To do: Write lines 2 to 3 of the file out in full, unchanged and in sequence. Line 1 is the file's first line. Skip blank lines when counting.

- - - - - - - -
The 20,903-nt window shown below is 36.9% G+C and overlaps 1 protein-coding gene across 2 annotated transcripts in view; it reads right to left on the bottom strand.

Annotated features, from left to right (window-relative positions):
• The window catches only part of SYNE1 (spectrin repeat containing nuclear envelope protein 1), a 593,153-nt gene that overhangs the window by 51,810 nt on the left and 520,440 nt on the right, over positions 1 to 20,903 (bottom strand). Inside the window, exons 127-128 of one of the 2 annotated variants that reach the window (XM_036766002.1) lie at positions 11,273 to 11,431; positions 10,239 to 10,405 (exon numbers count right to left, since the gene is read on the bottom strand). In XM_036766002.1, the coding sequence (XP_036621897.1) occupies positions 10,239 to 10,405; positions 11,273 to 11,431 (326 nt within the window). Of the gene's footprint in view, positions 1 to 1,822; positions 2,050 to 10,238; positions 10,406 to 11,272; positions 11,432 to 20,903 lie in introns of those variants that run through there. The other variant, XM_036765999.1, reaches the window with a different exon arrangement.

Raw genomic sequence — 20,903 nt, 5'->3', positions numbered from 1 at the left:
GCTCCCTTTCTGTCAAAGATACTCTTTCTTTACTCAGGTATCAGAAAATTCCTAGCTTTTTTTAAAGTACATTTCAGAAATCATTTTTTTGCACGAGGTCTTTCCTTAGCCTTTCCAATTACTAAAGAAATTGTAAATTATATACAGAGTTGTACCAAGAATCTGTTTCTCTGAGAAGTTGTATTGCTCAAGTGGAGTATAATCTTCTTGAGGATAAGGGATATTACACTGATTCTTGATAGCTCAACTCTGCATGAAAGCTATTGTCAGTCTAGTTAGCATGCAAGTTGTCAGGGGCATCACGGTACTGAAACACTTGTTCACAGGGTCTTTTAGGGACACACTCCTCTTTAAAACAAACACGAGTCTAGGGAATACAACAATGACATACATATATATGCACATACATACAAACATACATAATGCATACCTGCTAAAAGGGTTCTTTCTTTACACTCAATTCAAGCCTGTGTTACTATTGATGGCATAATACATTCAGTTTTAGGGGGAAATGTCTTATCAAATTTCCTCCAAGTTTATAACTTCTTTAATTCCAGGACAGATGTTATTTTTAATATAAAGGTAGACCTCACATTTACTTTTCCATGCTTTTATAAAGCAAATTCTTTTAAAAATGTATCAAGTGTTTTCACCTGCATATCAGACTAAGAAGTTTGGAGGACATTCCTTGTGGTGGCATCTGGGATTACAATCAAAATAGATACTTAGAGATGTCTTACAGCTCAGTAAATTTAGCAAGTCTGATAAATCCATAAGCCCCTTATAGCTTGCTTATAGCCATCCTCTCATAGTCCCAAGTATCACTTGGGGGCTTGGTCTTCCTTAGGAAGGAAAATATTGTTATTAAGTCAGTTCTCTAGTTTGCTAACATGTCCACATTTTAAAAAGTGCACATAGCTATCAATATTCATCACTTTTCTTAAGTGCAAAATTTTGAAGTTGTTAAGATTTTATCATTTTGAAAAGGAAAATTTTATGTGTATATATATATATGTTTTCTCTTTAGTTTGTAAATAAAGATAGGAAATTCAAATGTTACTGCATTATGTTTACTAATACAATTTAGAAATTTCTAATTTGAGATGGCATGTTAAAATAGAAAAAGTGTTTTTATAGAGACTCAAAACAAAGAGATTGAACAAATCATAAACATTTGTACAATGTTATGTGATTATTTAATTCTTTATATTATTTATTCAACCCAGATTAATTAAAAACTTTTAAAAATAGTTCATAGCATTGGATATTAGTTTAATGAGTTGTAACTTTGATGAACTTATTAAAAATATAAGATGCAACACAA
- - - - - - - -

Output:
Annotated features, from left to right (window-relative positions):
• The window catches only part of SYNE1 (spectrin repeat containing nuclear envelope protein 1), a 593,153-nt gene that overhangs the window by 51,810 nt on the left and 520,440 nt on the right, over positions 1 to 20,903 (bottom strand). Inside the window, exons 127-128 of one of the 2 annotated variants that reach the window (XM_036766002.1) lie at positions 11,273 to 11,431; positions 10,239 to 10,405 (exon numbers count right to left, since the gene is read on the bottom strand). In XM_036766002.1, the coding sequence (XP_036621897.1) occupies positions 10,239 to 10,405; positions 11,273 to 11,431 (326 nt within the window). Of the gene's footprint in view, positions 1 to 1,822; positions 2,050 to 10,238; positions 10,406 to 11,272; positions 11,432 to 20,903 lie in introns of those variants that run through there. The other variant, XM_036765999.1, reaches the window with a different exon arrangement.